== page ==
The fireworks menace: this year, a solution

Another year, another three-week period of fireworks frightening the dog and making baby bigmouth’s bedtime an ordeal. Not to mention the depressing headlines: this week’s local paper tells of fireworks being chucked through a hearing-impaired pensioner’s letterbox. What fun!

Personally I don’t see any reason why fireworks should be available to anyone without a licence when every town has its own, properly run spectacular, but I appreciate that banning punters from buying explosives probably violates their human right to be a selfish bastard. So I have a solution: any adult can buy fireworks provided they pass a simple test.

Here’s the test:

Shopkeeper: hello! Would you like to buy some fireworks?
Customer: yes please!

Customer! You have failed the test!





0 responses to “The fireworks menace: this year, a solution”

  1. McGazz

    It’s a bit weird that, given the paranoia over bombing and terrorism that exists in so many areas of life (the government, for example, won’t let us take liquids on to planes and think that it’s possible to make a dirty bomb from smoke alarm parts), that people are allowed to buy explosives at this time of year, no questions asked.

  2. But, Gary, what you’re suggesting here looks an awful lot like “No-one’s enforcing the existing law so let’s pass a new one”.

    I don’t want to see fireworks sales stopped. I want to see violent antisocial bastards locked up.

  3. Gary

    What is the law? I have no idea.

  4. mupwangle

    A quick google:

    It is an offence under section 80 of the Explosives Act 1875 to throw or set off fireworks in any highway, street, thoroughfare or public place. The power to enforce this section of the Act rests with the police. Anyone found guilty is liable to pay a fine of up to £5,000 and can be imprisoned for up to six months. Penalty notices for disorder (on-the-spot fines) can also be issued for this offence, attracting the upper tier fine of £80.

    In Regulations made under the Fireworks Act 2003, it is also an offence for the under 18s to possess fireworks in a public place and for anyone to let fireworks off during night hours (11pm to 7am). Police also have the power to issue penalty notices for disorder for these offences. Again, the offence attracts the upper tier fine of £80.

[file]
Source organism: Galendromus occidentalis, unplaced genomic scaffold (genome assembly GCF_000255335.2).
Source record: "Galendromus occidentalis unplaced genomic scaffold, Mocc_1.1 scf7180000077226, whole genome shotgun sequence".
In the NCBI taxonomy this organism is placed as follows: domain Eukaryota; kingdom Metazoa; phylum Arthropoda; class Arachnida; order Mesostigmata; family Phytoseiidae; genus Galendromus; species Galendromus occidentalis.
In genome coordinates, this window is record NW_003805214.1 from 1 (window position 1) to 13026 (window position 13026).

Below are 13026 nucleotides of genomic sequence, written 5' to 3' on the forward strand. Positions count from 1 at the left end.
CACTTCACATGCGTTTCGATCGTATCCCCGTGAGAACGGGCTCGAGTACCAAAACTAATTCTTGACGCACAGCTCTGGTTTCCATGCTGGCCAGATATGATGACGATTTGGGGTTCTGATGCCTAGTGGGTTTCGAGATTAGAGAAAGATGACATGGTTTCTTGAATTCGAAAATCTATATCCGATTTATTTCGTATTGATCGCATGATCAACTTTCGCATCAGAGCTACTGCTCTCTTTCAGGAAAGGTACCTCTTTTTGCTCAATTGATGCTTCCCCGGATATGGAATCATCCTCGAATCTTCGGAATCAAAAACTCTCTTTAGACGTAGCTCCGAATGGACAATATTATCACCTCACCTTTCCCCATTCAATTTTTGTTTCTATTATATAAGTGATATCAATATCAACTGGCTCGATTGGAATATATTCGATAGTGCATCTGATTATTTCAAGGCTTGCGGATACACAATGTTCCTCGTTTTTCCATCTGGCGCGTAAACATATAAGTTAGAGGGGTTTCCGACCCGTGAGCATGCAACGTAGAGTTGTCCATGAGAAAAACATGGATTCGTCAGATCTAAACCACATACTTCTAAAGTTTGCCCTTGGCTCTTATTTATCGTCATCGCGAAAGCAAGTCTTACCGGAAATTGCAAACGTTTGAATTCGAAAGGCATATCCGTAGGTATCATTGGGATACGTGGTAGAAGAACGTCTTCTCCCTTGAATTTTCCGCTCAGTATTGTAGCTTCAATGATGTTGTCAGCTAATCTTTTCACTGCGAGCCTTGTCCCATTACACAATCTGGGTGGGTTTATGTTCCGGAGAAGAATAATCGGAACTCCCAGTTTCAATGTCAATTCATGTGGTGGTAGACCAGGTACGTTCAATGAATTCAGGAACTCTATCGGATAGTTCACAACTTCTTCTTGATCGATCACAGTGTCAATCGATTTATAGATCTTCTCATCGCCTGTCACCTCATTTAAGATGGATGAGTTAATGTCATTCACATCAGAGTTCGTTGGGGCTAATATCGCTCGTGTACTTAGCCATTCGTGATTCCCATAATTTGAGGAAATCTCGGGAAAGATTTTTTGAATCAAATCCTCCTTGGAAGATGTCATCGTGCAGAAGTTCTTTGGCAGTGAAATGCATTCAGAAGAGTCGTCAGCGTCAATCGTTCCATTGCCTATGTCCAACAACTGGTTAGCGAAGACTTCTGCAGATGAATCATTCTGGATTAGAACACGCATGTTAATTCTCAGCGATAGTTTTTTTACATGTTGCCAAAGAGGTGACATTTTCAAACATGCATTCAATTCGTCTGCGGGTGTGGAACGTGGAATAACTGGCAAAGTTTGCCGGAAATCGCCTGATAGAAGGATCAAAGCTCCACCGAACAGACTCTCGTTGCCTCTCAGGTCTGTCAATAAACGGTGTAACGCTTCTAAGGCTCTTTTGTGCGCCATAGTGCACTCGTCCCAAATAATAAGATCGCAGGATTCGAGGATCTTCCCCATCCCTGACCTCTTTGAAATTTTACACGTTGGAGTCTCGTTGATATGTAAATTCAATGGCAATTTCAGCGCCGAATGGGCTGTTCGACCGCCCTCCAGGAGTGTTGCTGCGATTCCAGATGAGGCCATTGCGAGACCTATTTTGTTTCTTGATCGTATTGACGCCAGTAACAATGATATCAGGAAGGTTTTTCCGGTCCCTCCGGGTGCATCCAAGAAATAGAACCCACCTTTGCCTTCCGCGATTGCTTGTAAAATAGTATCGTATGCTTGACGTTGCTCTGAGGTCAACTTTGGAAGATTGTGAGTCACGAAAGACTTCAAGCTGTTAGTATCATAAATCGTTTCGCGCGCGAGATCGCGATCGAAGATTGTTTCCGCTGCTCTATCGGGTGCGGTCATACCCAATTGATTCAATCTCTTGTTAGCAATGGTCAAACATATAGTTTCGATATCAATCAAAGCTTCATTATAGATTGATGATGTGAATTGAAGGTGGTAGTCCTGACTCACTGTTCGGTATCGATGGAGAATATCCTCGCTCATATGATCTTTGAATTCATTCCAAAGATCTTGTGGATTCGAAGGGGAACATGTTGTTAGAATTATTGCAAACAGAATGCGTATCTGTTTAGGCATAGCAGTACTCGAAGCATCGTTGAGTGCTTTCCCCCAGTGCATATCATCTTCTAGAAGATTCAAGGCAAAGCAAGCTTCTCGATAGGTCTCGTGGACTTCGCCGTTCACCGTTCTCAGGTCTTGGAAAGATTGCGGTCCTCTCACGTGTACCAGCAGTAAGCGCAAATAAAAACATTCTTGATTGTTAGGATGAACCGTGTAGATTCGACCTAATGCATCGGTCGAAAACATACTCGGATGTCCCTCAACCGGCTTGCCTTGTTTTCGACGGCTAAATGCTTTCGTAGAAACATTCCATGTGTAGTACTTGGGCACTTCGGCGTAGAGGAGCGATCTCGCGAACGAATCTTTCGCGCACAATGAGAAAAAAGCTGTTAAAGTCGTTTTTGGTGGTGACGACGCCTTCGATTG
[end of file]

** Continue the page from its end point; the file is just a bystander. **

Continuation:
Under section 4 of the Animal Welfare Act 2006 it is an offence to cause any unnecessary suffering to any domestic or captive animals. The penalty on conviction is either imprisonment up to 51 weeks or a fine of up to £20,000 or both. Enforcement of this section of the Act rests with Trading Standards, the Police or the RSPCA as appropriate.

  5. mupwangle

    That was from the Department of Business Enterprise & Regulatory Reform, by the way. (

  6. Plus, of course, throwing a firework at a person is assault, regardless of the laws surrounding fireworks.

    Wander down Allison Street on a Bonfire Night and witness the police just sort of keeping an eye on things as fireworks explode all over the street. This is obviously one of those areas where they’ve decided there’s an “acceptable level” and they just hang around in case things get really bad, when, as far as us sane people can see, they already are.

    I also meant, by the way, that no-one turns into a violent thug for just that one day a year. Half the people chucking firworks at passers-by should have been locked up for the sundry other offenses they no doubt committed at other times of year.

  7. Exactly. When they catch the bastards who did that, do you reckon they’ll be previously unknown to the police?